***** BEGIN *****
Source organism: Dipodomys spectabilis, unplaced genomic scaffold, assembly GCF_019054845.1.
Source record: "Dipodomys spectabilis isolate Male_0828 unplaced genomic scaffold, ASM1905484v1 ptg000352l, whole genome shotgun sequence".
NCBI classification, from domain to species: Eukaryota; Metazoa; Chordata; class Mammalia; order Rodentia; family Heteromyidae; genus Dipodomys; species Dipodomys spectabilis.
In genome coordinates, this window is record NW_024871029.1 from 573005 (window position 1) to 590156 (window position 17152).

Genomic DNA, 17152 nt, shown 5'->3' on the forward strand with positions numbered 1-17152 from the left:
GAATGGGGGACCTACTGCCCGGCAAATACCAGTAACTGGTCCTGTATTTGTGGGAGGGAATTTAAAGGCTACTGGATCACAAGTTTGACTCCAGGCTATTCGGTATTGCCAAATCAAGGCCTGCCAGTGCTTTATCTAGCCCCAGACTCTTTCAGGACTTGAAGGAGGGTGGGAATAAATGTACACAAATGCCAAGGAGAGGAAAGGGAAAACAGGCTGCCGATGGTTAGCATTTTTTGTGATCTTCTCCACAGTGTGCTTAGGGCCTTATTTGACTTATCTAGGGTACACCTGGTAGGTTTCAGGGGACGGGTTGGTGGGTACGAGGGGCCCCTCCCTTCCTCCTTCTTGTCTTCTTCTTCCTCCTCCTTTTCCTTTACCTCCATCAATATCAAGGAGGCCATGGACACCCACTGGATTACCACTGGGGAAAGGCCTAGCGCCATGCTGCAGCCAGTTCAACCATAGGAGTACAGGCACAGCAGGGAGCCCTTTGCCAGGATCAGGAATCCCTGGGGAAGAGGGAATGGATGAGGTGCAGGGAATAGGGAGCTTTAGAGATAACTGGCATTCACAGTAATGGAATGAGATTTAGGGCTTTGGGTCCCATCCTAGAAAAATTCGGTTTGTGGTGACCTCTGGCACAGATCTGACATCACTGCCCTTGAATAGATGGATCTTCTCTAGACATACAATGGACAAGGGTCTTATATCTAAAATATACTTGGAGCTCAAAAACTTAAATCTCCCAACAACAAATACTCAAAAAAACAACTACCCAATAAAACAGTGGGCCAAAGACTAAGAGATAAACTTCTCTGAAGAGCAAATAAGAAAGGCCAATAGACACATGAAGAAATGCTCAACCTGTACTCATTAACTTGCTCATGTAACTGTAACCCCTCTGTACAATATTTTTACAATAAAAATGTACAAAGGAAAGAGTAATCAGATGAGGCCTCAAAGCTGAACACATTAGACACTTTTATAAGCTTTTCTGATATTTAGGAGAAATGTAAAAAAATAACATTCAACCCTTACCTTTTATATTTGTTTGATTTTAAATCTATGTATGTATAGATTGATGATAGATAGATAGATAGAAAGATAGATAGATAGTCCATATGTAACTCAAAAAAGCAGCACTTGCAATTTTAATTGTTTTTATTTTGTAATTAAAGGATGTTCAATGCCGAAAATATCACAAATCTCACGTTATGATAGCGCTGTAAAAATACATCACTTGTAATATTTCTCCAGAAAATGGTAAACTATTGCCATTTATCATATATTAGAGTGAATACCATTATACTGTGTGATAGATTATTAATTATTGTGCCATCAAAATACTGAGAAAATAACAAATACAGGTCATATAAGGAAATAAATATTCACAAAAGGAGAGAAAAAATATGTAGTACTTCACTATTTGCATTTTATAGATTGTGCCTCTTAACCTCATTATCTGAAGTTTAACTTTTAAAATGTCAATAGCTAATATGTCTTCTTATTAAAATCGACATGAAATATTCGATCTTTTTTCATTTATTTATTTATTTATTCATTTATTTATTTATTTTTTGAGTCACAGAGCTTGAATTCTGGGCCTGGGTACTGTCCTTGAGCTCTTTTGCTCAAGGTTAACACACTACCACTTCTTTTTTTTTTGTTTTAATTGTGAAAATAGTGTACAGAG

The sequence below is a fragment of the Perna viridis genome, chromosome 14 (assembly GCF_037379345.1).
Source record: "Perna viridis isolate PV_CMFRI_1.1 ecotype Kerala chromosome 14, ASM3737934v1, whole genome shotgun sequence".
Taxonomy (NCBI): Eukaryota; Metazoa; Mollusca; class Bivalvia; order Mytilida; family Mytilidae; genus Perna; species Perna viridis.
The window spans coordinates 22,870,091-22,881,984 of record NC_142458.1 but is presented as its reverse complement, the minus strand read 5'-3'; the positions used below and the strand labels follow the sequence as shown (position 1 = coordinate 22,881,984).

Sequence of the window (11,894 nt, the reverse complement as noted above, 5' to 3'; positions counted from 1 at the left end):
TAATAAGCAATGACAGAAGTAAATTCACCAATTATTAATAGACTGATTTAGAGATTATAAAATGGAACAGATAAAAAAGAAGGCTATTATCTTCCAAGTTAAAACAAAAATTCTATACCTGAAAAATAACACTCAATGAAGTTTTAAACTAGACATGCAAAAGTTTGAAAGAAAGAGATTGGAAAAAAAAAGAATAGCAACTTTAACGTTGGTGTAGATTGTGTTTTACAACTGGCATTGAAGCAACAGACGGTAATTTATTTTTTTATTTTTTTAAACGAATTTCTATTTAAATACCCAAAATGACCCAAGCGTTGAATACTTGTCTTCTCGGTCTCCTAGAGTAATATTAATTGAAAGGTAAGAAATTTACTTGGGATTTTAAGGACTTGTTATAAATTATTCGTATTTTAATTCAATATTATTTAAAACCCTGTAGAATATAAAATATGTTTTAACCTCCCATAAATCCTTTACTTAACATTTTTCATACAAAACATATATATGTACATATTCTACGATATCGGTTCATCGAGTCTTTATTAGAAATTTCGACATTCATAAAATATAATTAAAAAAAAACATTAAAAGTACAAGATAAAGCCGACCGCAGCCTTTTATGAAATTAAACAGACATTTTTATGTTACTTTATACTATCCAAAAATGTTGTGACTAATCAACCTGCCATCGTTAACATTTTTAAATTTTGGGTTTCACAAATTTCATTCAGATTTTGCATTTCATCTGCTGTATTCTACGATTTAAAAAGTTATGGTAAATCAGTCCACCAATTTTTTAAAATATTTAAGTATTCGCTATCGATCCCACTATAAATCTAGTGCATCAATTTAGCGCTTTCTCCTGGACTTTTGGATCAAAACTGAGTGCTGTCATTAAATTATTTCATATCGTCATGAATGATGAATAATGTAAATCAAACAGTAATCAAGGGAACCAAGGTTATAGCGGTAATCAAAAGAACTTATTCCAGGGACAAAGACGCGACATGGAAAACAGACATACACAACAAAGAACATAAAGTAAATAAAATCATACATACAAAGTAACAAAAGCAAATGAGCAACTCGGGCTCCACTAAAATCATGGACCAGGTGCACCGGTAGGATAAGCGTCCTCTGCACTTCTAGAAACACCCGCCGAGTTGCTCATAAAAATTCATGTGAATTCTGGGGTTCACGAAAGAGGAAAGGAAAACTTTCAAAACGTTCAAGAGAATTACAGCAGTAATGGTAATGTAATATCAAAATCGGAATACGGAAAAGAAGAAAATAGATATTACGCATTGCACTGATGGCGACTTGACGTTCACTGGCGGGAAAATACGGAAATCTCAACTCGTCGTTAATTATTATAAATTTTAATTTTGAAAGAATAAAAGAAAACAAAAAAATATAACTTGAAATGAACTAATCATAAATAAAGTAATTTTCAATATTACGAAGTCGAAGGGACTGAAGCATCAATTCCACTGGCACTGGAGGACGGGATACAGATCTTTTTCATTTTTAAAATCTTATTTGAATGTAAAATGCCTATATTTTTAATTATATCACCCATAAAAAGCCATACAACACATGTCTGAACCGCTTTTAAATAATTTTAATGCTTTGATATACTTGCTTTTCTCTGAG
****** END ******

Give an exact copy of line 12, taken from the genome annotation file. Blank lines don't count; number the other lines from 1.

TAATAAGCAATGACAGAAGTAAATTCACCAATTATTAATAGACTGATTTAGAGATTATAAAATGGAACAGATAAAAAAGAAGGCTATTATCTTCCAAGTTAAAACAAAAATTCTATACCTGAAAAATAACACTCAATGAAGTTTTAAACTAGACATGCAAAAGTTTGAAAGAAAGAGATTGGAAAAAAAAAGAATAGCAACTTTAACGTTGGTGTAGATTGTGTTTTACAACTGGCATTGAAGCAACAGACGGTAATTTATTTTTTTATTTTTTTAAACGAATTTCTATTTAAATACCCAAAATGACCCAAGCGTTGAATACTTGTCTTCTCGGTCTCCTAGAGTAATATTAATTGAAAGGTAAGAAATTTACTTGGGATTTTAAGGACTTGTTATAAATTATTCGTATTTTAATTCAATATTATTTAAAACCCTGTAGAATATAAAATATGTTTTAACCTCCCATAAATCCTTTACTTAACATTTTTCATACAAAACATATATATGTACATATTCTACGATATCGGTTCATCGAGTCTTTATTAGAAATTTCGACATTCATAAAATATAATTAAAAAAAAACATTAAAAGTACAAGATAAAGCCGACCGCAGCCTTTTATGAAATTAAACAGACATTTTTATGTTACTTTATACTATCCAAAAATGTTGTGACTAATCAACCTGCCATCGTTAACATTTTTAAATTTTGGGTTTCACAAATTTCATTCAGATTTTGCATTTCATCTGCTGTATTCTACGATTTAAAAAGTTATGGTAAATCAGTCCACCAATTTTTTAAAATATTTAAGTATTCGCTATCGATCCCACTATAAATCTAGTGCATCAATTTAGCGCTTTCTCCTGGACTTTTGGATCAAAACTGAGTGCTGTCATTAAATTATTTCATATCGTCATGAATGATGAATAATGTAAATCAAACAGTAATCAAGGGAACCAAGGTTATAGCGGTAATCAAAAGAACTTATTCCAGGGACAAAGACGCGACATGGAAAACAGACATACACAACAAAGAACATAAAGTAAATAAAATCATACATACAAAGTAACAAAAGCAAATGAGCAACTCGGGCTCCACTAAAATCATGGACCAGGTGCACCGGTAGGATAAGCGTCCTCTGCACTTCTAGAAACACCCGCCGAGTTGCTCATAAAAATTCATGTGAATTCTGGGGTTCACGAAAGAGGAAAGGAAAACTTTCAAAACGTTCAAGAGAATTACAGCAGTAATGGTAATGTAATATCAAAATCGGAATACGGAAAAGAAGAAAATAGATATTACGCATTGCACTGATGGCGACTTGACGTTCACTGGCGGGAAAATACGGAAATCTCAACTCGTCGTTAATTATTATAAATTTTAATTTTGAAAGAATAAAAGAAAACAAAAAAATATAACTTGAAATGAACTAATCATAAATAAAGTAATTTTCAATATTACGAAGTCGAAGGGACTGAAGCATCAATTCCACTGGCACTGGAGGACGGGATACAGATCTTTTTCATTTTTAAAATCTTATTTGAATGTAAAATGCCTATATTTTTAATTATATCACCCATAAAAAGCCATACAACACATGTCTGAACCGCTTTTAAATAATTTTAATGCTTTGATATACTTGCTTTTCTCTGAG